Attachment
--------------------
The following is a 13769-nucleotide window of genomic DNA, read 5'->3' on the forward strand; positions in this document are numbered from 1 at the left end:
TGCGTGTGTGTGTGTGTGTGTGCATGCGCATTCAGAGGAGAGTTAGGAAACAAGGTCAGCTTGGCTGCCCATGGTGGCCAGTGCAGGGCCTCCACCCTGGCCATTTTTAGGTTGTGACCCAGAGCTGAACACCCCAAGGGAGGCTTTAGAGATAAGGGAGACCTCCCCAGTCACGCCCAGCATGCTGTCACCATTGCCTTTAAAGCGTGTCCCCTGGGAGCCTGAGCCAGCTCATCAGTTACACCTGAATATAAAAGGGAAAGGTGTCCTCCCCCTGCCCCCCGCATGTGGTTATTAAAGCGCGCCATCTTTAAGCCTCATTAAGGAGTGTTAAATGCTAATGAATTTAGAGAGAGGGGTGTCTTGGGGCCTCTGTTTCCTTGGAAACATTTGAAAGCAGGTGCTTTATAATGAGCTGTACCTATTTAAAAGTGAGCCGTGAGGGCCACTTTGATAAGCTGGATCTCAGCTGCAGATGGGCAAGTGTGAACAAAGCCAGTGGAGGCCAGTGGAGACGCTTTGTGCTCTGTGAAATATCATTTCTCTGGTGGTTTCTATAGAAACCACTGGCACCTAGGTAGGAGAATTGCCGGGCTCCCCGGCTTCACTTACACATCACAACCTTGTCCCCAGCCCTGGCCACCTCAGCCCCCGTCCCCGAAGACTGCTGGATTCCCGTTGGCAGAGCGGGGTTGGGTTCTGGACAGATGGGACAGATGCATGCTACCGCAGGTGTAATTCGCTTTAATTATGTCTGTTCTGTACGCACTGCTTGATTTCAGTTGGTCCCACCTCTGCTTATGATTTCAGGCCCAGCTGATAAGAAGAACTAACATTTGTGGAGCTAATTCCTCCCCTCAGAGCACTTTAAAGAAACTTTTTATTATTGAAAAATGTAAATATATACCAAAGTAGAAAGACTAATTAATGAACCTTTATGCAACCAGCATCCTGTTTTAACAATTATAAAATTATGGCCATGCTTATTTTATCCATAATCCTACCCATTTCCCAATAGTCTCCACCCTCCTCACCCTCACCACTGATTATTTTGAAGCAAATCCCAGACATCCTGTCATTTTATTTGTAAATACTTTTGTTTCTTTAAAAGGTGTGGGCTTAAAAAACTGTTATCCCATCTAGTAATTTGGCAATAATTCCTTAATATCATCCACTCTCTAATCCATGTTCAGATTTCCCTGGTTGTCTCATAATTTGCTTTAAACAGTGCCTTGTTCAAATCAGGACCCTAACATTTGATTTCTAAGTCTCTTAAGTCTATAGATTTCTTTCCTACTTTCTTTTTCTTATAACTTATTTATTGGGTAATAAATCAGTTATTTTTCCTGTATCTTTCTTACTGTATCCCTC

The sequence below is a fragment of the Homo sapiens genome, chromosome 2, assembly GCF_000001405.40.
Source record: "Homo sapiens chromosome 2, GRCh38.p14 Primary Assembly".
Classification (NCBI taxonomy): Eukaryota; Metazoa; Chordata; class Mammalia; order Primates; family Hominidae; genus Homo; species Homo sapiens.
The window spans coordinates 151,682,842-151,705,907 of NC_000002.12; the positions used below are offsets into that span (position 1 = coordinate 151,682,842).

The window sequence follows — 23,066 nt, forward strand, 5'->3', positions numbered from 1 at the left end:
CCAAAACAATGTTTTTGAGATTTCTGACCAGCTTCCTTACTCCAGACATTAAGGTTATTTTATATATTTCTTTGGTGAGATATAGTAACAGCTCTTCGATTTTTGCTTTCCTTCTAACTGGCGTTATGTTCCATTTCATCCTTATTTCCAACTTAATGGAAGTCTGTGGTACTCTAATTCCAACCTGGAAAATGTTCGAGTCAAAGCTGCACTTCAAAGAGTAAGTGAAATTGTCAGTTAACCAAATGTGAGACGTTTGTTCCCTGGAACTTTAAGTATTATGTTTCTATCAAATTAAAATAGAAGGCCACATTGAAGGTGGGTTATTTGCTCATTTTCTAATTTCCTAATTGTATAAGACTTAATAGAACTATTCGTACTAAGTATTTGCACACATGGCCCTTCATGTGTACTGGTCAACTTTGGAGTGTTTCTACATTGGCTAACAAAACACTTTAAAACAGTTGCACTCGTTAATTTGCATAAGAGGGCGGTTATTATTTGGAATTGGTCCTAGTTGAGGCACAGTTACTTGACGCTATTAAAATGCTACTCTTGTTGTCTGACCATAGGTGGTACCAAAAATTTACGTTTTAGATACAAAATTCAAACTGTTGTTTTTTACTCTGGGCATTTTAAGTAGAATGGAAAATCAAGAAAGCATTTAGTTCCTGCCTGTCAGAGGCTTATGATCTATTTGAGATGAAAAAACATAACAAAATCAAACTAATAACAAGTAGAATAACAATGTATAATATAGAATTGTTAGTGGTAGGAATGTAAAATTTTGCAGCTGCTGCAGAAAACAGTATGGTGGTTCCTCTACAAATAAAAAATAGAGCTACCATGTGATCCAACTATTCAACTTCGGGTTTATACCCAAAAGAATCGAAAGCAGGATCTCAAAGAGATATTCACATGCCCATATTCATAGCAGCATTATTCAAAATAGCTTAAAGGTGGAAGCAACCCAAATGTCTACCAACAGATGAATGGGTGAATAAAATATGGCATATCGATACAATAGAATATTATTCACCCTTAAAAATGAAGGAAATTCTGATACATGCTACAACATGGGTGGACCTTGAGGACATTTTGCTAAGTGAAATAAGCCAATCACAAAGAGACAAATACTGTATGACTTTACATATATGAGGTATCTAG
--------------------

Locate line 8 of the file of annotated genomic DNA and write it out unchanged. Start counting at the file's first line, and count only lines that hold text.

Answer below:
CCAAAACAATGTTTTTGAGATTTCTGACCAGCTTCCTTACTCCAGACATTAAGGTTATTTTATATATTTCTTTGGTGAGATATAGTAACAGCTCTTCGATTTTTGCTTTCCTTCTAACTGGCGTTATGTTCCATTTCATCCTTATTTCCAACTTAATGGAAGTCTGTGGTACTCTAATTCCAACCTGGAAAATGTTCGAGTCAAAGCTGCACTTCAAAGAGTAAGTGAAATTGTCAGTTAACCAAATGTGAGACGTTTGTTCCCTGGAACTTTAAGTATTATGTTTCTATCAAATTAAAATAGAAGGCCACATTGAAGGTGGGTTATTTGCTCATTTTCTAATTTCCTAATTGTATAAGACTTAATAGAACTATTCGTACTAAGTATTTGCACACATGGCCCTTCATGTGTACTGGTCAACTTTGGAGTGTTTCTACATTGGCTAACAAAACACTTTAAAACAGTTGCACTCGTTAATTTGCATAAGAGGGCGGTTATTATTTGGAATTGGTCCTAGTTGAGGCACAGTTACTTGACGCTATTAAAATGCTACTCTTGTTGTCTGACCATAGGTGGTACCAAAAATTTACGTTTTAGATACAAAATTCAAACTGTTGTTTTTTACTCTGGGCATTTTAAGTAGAATGGAAAATCAAGAAAGCATTTAGTTCCTGCCTGTCAGAGGCTTATGATCTATTTGAGATGAAAAAACATAACAAAATCAAACTAATAACAAGTAGAATAACAATGTATAATATAGAATTGTTAGTGGTAGGAATGTAAAATTTTGCAGCTGCTGCAGAAAACAGTATGGTGGTTCCTCTACAAATAAAAAATAGAGCTACCATGTGATCCAACTATTCAACTTCGGGTTTATACCCAAAAGAATCGAAAGCAGGATCTCAAAGAGATATTCACATGCCCATATTCATAGCAGCATTATTCAAAATAGCTTAAAGGTGGAAGCAACCCAAATGTCTACCAACAGATGAATGGGTGAATAAAATATGGCATATCGATACAATAGAATATTATTCACCCTTAAAAATGAAGGAAATTCTGATACATGCTACAACATGGGTGGACCTTGAGGACATTTTGCTAAGTGAAATAAGCCAATCACAAAGAGACAAATACTGTATGACTTTACATATATGAGGTATCTAG